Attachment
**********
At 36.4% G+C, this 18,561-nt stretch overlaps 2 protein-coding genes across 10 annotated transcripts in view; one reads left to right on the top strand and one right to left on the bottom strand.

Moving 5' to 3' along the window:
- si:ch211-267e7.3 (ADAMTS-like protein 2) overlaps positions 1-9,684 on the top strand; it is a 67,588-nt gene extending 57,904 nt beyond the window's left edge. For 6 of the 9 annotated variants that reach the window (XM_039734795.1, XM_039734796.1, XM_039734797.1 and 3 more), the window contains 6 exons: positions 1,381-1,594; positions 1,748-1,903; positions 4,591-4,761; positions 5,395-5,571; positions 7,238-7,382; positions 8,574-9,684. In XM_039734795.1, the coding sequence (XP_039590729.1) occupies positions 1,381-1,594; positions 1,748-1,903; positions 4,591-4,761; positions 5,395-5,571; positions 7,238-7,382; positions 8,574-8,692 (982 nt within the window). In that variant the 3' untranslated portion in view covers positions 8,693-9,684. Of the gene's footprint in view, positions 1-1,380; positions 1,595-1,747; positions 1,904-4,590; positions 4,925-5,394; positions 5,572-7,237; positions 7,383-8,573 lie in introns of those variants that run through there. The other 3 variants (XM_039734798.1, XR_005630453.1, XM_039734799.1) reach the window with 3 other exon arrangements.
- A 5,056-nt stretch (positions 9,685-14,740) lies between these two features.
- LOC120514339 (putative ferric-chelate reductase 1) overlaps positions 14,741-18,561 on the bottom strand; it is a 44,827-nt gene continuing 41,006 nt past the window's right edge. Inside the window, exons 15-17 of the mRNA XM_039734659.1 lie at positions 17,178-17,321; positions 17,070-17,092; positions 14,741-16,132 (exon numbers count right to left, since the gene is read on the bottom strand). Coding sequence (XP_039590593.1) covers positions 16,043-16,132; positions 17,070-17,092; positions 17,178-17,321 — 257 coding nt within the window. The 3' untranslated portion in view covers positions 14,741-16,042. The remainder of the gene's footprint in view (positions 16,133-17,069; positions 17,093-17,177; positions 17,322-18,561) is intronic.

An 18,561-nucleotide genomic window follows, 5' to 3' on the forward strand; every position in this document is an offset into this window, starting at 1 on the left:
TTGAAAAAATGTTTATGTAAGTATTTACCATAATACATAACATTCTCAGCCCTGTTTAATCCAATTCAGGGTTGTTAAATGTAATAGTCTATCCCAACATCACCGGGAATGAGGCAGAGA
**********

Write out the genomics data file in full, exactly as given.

At 36.4% G+C, this 18,561-nt stretch overlaps 2 protein-coding genes across 10 annotated transcripts in view; one reads left to right on the top strand and one right to left on the bottom strand.

Moving 5' to 3' along the window:
- si:ch211-267e7.3 (ADAMTS-like protein 2) overlaps positions 1-9,684 on the top strand; it is a 67,588-nt gene extending 57,904 nt beyond the window's left edge. For 6 of the 9 annotated variants that reach the window (XM_039734795.1, XM_039734796.1, XM_039734797.1 and 3 more), the window contains 6 exons: positions 1,381-1,594; positions 1,748-1,903; positions 4,591-4,761; positions 5,395-5,571; positions 7,238-7,382; positions 8,574-9,684. In XM_039734795.1, the coding sequence (XP_039590729.1) occupies positions 1,381-1,594; positions 1,748-1,903; positions 4,591-4,761; positions 5,395-5,571; positions 7,238-7,382; positions 8,574-8,692 (982 nt within the window). In that variant the 3' untranslated portion in view covers positions 8,693-9,684. Of the gene's footprint in view, positions 1-1,380; positions 1,595-1,747; positions 1,904-4,590; positions 4,925-5,394; positions 5,572-7,237; positions 7,383-8,573 lie in introns of those variants that run through there. The other 3 variants (XM_039734798.1, XR_005630453.1, XM_039734799.1) reach the window with 3 other exon arrangements.
- A 5,056-nt stretch (positions 9,685-14,740) lies between these two features.
- LOC120514339 (putative ferric-chelate reductase 1) overlaps positions 14,741-18,561 on the bottom strand; it is a 44,827-nt gene continuing 41,006 nt past the window's right edge. Inside the window, exons 15-17 of the mRNA XM_039734659.1 lie at positions 17,178-17,321; positions 17,070-17,092; positions 14,741-16,132 (exon numbers count right to left, since the gene is read on the bottom strand). Coding sequence (XP_039590593.1) covers positions 16,043-16,132; positions 17,070-17,092; positions 17,178-17,321 — 257 coding nt within the window. The 3' untranslated portion in view covers positions 14,741-16,042. The remainder of the gene's footprint in view (positions 16,133-17,069; positions 17,093-17,177; positions 17,322-18,561) is intronic.

An 18,561-nucleotide genomic window follows, 5' to 3' on the forward strand; every position in this document is an offset into this window, starting at 1 on the left:
TTGAAAAAATGTTTATGTAAGTATTTACCATAATACATAACATTCTCAGCCCTGTTTAATCCAATTCAGGGTTGTTAAATGTAATAGTCTATCCCAACATCACCGGGAATGAGGCAGAGA